Proposed legislation that would include electronic cigarettes in the city's ban on smoking in bars, restaurants and other indoor public spaces is coming up for consideration by a committee of the New York City Council.
The council's Health Committee has scheduled a public hearing on the issue for Dec. 4. Electronic cigarettes are battery-powered, and allow users to inhale vaporized liquid nicotine instead of tobacco smoke.
The legislation is sponsored by Speaker Christine Quinn and Councilmember James Gennaro. They say allowing e-cigarettes in places where tobacco cigarettes are banned threatens "effective enforcement" of the smoking ban because they're designed to look like real cigarettes.
Also, "we all know that smoking is a particularly difficult habit to kick. Allowing smokers an easy way to maintain their nicotine intake indoors can make quitting even harder. Allowing the use of e-cigarettes in places where smoking is prohibited sends the wrong message to children — that smoking is safe," the elected officials said in a statement.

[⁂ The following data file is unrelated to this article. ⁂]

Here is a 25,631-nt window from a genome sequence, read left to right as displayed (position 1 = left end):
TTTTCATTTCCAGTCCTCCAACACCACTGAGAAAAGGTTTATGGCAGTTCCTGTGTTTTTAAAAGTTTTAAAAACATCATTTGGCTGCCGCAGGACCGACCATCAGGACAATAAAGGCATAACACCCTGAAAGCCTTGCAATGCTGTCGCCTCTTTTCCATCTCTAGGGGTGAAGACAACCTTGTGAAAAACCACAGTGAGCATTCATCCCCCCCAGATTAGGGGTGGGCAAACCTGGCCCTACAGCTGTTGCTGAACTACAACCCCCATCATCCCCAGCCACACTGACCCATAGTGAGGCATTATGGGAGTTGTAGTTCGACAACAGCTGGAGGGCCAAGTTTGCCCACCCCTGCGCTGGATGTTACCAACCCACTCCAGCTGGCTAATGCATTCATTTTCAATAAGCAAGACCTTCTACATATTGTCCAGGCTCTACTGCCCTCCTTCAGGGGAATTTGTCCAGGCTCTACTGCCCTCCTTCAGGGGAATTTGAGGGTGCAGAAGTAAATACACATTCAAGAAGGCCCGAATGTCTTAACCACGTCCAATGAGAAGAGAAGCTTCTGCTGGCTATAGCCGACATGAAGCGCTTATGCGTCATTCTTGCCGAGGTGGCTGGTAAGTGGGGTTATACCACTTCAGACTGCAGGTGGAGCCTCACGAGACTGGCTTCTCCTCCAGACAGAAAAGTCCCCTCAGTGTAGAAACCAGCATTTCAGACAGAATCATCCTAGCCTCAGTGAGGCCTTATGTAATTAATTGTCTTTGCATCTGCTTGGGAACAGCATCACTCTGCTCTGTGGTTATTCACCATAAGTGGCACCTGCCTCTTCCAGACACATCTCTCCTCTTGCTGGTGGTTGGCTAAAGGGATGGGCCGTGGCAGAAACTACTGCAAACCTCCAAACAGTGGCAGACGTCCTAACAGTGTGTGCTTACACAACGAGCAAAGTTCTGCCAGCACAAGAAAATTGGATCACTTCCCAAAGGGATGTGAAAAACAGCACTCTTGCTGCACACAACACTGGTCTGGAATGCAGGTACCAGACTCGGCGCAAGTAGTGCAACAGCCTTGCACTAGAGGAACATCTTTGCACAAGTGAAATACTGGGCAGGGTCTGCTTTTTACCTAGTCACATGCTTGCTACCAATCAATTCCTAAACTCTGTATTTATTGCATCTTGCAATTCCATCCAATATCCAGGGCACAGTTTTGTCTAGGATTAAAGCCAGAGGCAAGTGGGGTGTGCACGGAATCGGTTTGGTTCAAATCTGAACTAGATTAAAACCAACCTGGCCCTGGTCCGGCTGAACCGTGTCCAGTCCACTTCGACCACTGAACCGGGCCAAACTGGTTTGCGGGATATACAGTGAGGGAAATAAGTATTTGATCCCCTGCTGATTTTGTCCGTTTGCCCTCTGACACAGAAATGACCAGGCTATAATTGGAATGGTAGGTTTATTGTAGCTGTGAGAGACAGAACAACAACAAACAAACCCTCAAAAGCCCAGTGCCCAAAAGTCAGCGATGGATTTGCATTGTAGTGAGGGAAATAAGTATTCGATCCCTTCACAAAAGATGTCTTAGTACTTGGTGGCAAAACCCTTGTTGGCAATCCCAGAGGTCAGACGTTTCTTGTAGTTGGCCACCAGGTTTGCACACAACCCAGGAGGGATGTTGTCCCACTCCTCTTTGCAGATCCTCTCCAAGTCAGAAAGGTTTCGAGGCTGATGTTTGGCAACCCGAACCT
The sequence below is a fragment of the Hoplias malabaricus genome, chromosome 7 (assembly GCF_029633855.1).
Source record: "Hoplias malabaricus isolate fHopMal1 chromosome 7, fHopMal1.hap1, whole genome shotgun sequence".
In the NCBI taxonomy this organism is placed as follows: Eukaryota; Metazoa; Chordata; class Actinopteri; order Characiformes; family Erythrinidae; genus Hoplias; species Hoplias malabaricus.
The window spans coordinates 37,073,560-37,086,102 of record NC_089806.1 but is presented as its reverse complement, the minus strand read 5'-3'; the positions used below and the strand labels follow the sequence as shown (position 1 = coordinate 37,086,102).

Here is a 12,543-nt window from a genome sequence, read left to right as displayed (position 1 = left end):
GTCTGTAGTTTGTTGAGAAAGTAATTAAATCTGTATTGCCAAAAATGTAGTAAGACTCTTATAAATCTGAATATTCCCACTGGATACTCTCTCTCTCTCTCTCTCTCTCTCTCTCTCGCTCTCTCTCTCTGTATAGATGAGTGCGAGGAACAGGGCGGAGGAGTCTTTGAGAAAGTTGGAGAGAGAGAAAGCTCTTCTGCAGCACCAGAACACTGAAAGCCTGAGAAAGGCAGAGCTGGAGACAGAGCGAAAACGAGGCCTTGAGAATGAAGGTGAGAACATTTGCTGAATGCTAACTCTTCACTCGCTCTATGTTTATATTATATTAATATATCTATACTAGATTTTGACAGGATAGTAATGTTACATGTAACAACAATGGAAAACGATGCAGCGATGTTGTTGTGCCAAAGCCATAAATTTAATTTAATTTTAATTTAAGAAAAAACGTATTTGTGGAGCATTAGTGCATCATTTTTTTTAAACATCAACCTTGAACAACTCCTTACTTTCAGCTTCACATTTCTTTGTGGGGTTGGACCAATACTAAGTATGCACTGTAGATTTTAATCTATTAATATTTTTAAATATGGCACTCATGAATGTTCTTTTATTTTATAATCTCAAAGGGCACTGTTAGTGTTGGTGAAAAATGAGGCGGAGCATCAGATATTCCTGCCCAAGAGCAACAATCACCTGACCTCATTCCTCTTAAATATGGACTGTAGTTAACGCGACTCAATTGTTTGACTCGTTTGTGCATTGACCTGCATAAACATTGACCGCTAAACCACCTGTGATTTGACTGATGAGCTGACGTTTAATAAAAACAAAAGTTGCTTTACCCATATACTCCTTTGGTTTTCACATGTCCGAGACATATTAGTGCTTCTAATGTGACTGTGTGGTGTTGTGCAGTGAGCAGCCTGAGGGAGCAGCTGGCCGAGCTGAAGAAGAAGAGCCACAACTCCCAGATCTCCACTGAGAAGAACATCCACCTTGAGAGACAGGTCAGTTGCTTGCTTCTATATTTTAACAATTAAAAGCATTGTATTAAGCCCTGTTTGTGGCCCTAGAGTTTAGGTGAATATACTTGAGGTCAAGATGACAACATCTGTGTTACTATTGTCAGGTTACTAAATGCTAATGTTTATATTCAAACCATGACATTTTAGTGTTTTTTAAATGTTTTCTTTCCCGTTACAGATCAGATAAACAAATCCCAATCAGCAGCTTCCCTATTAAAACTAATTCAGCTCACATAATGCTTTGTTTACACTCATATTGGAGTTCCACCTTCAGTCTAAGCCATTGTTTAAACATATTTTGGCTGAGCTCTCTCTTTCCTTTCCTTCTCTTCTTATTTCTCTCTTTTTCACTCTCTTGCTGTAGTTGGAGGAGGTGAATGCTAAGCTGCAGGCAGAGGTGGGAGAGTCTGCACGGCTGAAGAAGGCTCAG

Thomas Kiklas, co-founder and chief financial officer of the Tobacco Vapor Electronic Cigarette Association, said the organization approves of regulations that treat e-cigarettes the same as tobacco cigarettes.
"It's been our position that electronic cigarettes should be regulated as a tobacco product," he said.
Mayor Michael Bloomberg's administration has made anti-smoking efforts a centerpiece of its policies, most recently putting into place landmark legislation that bans the sale of tobacco products to anyone under the age of 21.
In a statement, Dr. Thomas Farley, the city's Health Commissioner, said the health risks of electronic cigarettes are unknown.
"They may introduce a new generation to nicotine addiction, which could lead to their smoking combustion cigarettes," he said.